KC makes 'keep the line moving' a way of life
NEW YORK -- After the Royals' 5-3 come-from-behind win on Saturday in Game 4 of the World Series, you can add another incredible rally to the lore that will define their 2015 postseason.
It started in Houston, in Game 4 of the American League Division Series, with the Royals down four runs and just six outs away from winter. That's when the "keep the line moving" mantra was born. Hit after hit after hit started the eighth inning, then came the critical defensive mistake -- Astros shortstop Carlos Correa booted a potential double-play ball that could have thwarted the rally.
When the dust finally cleared, the Royals had a one-run lead, and they went on to win both the game and the series.
Fast forward to Game 2 of the AL Championship Series. The Royals were down, 3-0, to the Blue Jays and their ace left-hander, David Price, who was flat-out dominating. Price had retired 18 straight hitters when the seventh inning began.
And then it happened. A miscommunication between Jays second baseman Ryan Goins and right fielder Jose Bautista let an innocent popup by Ben Zobrist drop. The line soon started moving. Hit after hit after hit. When it was over, the Royals had a two-run lead, an eventual win and a 2-0 series lead over the stunned Blue Jays, who never fully recovered.
And on Saturday the World Series may have turned for good with yet one more I-can't-believe-what-I-just-saw rally. The Royals, down 3-2, were five outs away from a 2-2 Series tie with the Mets and, most likely, a sense that the momentum of the Series had flipped. (Game 5 will be on Sunday on FOX at 8 p.m. ET.)
"But that's the thing," Eric Hosmer said. "We never think that way."
"It's a group that just won't give up," right-hander Chris Young said. "I'm not sure I've seen anything like it."
First, Zobrist walked. Then Lorenzo Cain, down 0-2 in the count, patiently drew a walk. A keep-the-line-moving rally was building. Then came the critical mistake. Mets second baseman Daniel Murphy let a routine grounder by Hosmer skip under his glove, and Zobrist scored the tying run.
Really, that was probably it, even if the Mets didn't know it at the time. The Royals, more than any team in postseason history, know how to finish off an opponent. Mike Moustakas and Salvador Perez each delivered RBI hits that put the Royals up for good at 5-3, as the shocked Mets looked on in disbelief.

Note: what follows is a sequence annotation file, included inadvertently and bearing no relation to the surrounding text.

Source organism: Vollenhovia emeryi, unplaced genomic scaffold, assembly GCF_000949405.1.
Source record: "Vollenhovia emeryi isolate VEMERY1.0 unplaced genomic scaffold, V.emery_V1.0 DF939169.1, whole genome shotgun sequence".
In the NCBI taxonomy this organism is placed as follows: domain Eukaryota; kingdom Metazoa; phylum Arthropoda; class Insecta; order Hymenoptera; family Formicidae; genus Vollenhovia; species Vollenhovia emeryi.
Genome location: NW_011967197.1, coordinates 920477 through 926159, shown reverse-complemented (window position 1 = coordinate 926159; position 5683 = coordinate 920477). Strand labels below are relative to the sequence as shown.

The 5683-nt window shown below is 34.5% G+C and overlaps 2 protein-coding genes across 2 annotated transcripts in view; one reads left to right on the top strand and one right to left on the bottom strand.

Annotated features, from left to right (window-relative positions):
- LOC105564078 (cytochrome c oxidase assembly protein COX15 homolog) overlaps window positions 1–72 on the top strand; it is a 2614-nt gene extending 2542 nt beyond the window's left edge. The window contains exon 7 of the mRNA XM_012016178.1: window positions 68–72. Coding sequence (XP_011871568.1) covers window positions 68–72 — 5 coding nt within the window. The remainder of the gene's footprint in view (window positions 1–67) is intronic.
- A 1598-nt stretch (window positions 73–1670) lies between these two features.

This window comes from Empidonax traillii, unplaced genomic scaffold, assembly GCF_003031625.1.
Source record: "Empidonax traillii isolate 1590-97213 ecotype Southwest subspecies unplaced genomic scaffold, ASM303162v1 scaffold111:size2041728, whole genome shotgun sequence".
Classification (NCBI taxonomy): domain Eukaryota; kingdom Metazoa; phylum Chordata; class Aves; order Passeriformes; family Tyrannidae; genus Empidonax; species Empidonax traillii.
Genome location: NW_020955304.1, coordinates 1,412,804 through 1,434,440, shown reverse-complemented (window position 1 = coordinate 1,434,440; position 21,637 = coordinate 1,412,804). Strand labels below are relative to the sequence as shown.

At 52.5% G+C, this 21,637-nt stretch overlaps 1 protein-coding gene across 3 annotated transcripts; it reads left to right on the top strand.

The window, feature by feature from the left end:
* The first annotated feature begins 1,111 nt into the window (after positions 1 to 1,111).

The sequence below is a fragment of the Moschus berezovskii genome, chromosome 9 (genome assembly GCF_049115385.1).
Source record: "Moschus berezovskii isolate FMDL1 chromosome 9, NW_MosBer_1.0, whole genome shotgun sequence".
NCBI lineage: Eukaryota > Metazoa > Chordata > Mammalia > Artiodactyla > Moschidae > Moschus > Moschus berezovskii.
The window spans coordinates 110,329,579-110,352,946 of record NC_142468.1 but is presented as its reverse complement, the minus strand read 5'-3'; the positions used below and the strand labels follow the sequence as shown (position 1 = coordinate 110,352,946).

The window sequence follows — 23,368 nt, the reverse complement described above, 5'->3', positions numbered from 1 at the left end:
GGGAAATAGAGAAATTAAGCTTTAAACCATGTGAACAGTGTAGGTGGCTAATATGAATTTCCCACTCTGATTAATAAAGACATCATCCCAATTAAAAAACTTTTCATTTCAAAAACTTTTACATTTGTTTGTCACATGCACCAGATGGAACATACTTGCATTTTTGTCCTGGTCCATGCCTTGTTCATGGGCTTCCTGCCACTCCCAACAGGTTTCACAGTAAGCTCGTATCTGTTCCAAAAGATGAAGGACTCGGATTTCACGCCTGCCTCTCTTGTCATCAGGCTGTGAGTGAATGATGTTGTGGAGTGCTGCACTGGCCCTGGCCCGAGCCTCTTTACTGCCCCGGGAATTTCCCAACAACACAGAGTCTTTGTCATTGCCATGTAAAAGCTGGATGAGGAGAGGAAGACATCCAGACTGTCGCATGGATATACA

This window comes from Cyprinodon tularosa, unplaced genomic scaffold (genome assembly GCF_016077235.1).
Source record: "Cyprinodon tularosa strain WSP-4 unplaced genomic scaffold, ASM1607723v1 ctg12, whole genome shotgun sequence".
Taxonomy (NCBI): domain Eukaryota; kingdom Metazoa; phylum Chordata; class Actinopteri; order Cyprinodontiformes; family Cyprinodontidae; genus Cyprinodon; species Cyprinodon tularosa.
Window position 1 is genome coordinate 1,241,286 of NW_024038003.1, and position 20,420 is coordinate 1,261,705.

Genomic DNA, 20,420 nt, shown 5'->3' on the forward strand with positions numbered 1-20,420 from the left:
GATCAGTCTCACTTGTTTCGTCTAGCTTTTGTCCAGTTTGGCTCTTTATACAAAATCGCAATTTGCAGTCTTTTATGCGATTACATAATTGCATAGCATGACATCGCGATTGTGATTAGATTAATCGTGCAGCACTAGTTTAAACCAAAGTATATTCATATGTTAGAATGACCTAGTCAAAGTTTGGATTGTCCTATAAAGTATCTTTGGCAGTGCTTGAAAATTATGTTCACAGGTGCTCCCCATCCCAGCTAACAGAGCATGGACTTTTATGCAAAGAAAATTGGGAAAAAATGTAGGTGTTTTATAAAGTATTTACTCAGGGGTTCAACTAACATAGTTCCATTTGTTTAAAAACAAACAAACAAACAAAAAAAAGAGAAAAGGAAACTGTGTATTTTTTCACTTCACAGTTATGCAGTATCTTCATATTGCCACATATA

The Astros and Blue Jays know that look.
"It's character," manager Ned Yost said. "It's a group of really, really talented players. But a lot of it, I think, is a mind-set. We're on the biggest stage that you can play in front of, and these guys are totally confident in their abilities. They're as cool as cucumbers.
"They never panic, because they've been through it before, and they know that they're capable of doing it again. And it's just something that they believe in their heart that they can accomplish.
"And like I said, it's fun to sit there and be the manager of that group. If you handle the pitching right and keep the score here, these guys are going to find a way to come back and score some runs and win this ballgame."
They sure will. The Royals have scored 44 runs in the seventh inning or later this postseason, setting a Major League record. The previous record was 36, set by the 2002 Angels.
The Royals have seven come-from-behind rallies this postseason.
The players keep getting asked the same questions after each late-inning rally, and even they are searching for new explanations.
"It's a cliché," outfielder Alex Rios said, "but we really don't believe it's over until the final out. I've been on a lot of teams and haven't seen anything like this. It's truly amazing."
Added Hosmer: "No time to stop now."